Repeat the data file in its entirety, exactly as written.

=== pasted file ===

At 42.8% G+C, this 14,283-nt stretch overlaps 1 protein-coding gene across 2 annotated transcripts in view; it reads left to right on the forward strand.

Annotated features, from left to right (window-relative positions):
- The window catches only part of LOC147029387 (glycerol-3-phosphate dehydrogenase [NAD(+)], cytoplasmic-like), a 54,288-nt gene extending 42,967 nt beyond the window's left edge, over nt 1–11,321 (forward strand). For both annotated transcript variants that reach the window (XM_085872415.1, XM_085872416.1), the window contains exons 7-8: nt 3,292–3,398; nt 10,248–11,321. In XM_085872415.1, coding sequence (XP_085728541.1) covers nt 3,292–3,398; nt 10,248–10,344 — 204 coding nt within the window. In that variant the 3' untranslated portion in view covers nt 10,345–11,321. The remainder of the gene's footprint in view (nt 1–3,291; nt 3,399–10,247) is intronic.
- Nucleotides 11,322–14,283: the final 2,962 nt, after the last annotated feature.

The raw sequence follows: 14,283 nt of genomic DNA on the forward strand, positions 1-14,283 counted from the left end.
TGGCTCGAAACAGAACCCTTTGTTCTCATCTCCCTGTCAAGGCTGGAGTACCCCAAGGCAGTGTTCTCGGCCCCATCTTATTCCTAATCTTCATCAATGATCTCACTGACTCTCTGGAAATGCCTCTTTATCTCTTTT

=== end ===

At 42.8% G+C, this 14,283-nt stretch overlaps 1 protein-coding gene across 2 annotated transcripts in view; it reads left to right on the forward strand.

Annotated features, from left to right (window-relative positions):
- The window catches only part of LOC147029387 (glycerol-3-phosphate dehydrogenase [NAD(+)], cytoplasmic-like), a 54,288-nt gene extending 42,967 nt beyond the window's left edge, over nt 1–11,321 (forward strand). For both annotated transcript variants that reach the window (XM_085872415.1, XM_085872416.1), the window contains exons 7-8: nt 3,292–3,398; nt 10,248–11,321. In XM_085872415.1, coding sequence (XP_085728541.1) covers nt 3,292–3,398; nt 10,248–10,344 — 204 coding nt within the window. In that variant the 3' untranslated portion in view covers nt 10,345–11,321. The remainder of the gene's footprint in view (nt 1–3,291; nt 3,399–10,247) is intronic.
- Nucleotides 11,322–14,283: the final 2,962 nt, after the last annotated feature.

The raw sequence follows: 14,283 nt of genomic DNA on the forward strand, positions 1-14,283 counted from the left end.
TGGCTCGAAACAGAACCCTTTGTTCTCATCTCCCTGTCAAGGCTGGAGTACCCCAAGGCAGTGTTCTCGGCCCCATCTTATTCCTAATCTTCATCAATGATCTCACTGACTCTCTGGAAATGCCTCTTTATCTCTTTT